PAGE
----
• You do not have to change out your soil every season. That would not be cost-effective. I recommend using worm castings, compost and compost teas to amend your soil. For plants like strawberries that stay in the planter year after year, you can amend the soil around the plants. For plants like lettuce that come out at the end of the season, you can wait until the growing time is over, pull the plants and amend the soil at that time.
  • Fertilizer – You will need to add fertilizer to your GreenStalk planters. I like this organic fish emulsion fertilizer to give those new plants an extra boost of nutrients.
  • Water – When watering your GreenStalk vertical planters, you should put water into the top watering disc until water starts coming out the bottom. If your planter is sitting somewhere that you don’t want to get wet you can use the Ultimate Spinner Base, or the GreenStalk Mover to collect extra water. Both of these products come with tubing to redirect water off your deck or into another container.
    • Container gardens dry out faster, especially when in full sun so you may need to water as often as every other day. Pro-Tip: Set up your GreenStalk near a water source so that you don’t need to haul water. Just stick your hose in the top and in a couple of minutes, your watering will be done.

Flowers and plants growing in a GreenStalk planter.

Using GreenStalks for Container Gardening

You can watch a GreenStalk planter assembled from start to finish in this video from Greenstalk. I find it very helpful to be able to see something done before doing it myself.

  1. Fill each tier of your planter with potting soil and add your fertilizer now (unless you’re using liquid fertilizer which you can add at the end when you are watering). Each tier of the Original GreenStalk planter will hold 8 gallons of potting mix and each tier of the Leaf GreenStalk Planter will hold 5 gallons of potting soil so plan accordingly. For best results, fill with soil to the top of the planter.
  2. Once the planter is filled with soil, put seeds or potted plants into each planting pocket.  Pack the potting mix firmly around the base of your plants to keep them secure. The planting pockets are deep enough to plant roots with a good amount of room to grow.
  3. The GreenStalk Original and GreenStalk Leaf Planters come in three-tier, five-tier and seven-tier options. Once your plants or seeds are planted, stack the tiers either on the ground or on the GreenStalk Ultimate Spinner Base or the GreenStalk Mover.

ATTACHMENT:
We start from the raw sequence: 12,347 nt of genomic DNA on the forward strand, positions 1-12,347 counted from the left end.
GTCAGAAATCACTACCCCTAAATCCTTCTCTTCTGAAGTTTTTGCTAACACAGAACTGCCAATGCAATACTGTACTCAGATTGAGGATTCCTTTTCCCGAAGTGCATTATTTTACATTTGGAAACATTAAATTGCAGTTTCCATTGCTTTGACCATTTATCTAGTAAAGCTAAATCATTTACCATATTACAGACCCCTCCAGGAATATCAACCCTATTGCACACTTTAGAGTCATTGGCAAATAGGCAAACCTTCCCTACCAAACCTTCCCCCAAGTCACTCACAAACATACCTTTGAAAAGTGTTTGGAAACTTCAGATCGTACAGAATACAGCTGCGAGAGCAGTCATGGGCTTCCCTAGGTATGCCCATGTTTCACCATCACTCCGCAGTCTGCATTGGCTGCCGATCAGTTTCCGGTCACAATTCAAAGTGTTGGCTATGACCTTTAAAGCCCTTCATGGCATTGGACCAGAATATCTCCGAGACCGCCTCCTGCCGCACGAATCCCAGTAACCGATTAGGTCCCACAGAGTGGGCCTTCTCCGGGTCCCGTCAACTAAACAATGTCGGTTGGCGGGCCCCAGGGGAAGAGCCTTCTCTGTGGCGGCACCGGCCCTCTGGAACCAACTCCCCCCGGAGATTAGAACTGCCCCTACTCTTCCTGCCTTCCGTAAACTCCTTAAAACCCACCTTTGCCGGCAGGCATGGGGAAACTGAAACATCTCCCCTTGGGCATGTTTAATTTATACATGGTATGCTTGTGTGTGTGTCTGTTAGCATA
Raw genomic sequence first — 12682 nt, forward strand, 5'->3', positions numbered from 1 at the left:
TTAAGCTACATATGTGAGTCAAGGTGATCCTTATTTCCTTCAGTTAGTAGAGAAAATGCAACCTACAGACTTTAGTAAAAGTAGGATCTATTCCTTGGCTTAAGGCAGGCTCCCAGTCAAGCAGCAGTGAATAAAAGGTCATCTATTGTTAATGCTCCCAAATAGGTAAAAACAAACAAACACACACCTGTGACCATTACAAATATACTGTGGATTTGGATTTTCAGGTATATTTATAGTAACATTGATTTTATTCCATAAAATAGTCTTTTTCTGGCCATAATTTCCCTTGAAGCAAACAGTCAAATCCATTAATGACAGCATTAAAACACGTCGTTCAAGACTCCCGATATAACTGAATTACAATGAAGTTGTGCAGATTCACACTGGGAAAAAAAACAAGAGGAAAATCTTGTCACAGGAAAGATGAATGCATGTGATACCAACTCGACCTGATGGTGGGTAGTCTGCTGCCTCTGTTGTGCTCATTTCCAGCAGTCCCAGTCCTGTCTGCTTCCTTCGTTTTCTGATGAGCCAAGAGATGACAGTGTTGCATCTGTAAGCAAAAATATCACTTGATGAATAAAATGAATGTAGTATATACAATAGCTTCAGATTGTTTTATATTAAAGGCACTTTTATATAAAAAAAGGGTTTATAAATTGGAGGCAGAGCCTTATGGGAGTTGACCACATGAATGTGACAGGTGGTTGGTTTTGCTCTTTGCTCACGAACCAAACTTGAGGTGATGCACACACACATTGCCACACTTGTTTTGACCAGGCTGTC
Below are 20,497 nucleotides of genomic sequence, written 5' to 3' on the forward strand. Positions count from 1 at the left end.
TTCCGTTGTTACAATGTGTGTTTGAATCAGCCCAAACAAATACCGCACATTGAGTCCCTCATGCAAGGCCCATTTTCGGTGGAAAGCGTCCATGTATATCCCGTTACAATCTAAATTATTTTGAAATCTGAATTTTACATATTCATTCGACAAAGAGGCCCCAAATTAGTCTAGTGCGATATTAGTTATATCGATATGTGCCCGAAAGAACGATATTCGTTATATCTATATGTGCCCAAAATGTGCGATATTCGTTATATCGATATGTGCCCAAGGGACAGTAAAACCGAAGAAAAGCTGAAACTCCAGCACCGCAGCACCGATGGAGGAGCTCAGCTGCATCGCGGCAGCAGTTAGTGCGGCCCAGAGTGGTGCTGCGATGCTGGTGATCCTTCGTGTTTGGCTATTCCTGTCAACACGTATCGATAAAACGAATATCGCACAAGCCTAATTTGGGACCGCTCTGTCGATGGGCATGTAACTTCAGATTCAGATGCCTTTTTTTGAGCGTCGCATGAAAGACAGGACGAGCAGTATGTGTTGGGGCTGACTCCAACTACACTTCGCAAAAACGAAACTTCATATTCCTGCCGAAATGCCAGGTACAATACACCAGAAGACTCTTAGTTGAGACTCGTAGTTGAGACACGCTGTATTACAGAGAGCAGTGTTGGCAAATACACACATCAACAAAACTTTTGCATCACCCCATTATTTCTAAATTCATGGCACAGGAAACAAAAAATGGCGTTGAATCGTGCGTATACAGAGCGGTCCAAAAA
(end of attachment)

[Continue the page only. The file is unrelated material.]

4. Add water to the top watering disc until water comes out the bottom of the planter. You can add your liquid fertilizer at this time. The GreenStalk patented watering system is designed for the water to drain through the entire planter in about five minutes. Any extra water will drain out and away from the bottom of the planter. You may need to water a few times if you started with dry soil. I like to use pre-moistened soil, but this can also make the tiers difficult to lift. So just keep that in mind when setting them up the first time.

Three Fun Ways to Use Your GreenStalk Vertical Planter

  1. Herb Garden – Cooking with fresh herbs is such a luxurious thing. Even if you are preparing spaghetti sauce from a jar, fresh herbs will take it to the next level. Herbs can be left in the GreenStalk Vertical Planter season after season and will save you a fortune at the grocery store. I would start with basil, sage, oregano, rosemary, chives, dill, parsley and thyme.
  2. Tea Garden – Dried tea can be very expensive, especially if you’re buying it organically. A tea garden could include holy basil, chamomile, mint, lemon balm, echinacea and bee balm.
  3. Salsa Garden – How fun would it be to have everything you need for growing salsa in one place? My GreenStalk Vertical salsa garden would include tomatoes, peppers, herbs, onions, garlic and cilantro.

Do let me know if you decide to get yourself a GreenStalk Planter (and don’t forget to use my discount code “ROOTS10” for a $10 discount). Then once your vertical garden is growing snap a photo and tag me on social media @roots_and_refuge because I’d love to see it!

Two Vego garden beds with a sunflower garden decoration.

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I want to share this beautiful life with others and teach them the lessons we've learned along the way. Welcome to Roots and Refuge, friend. I am so glad you're here.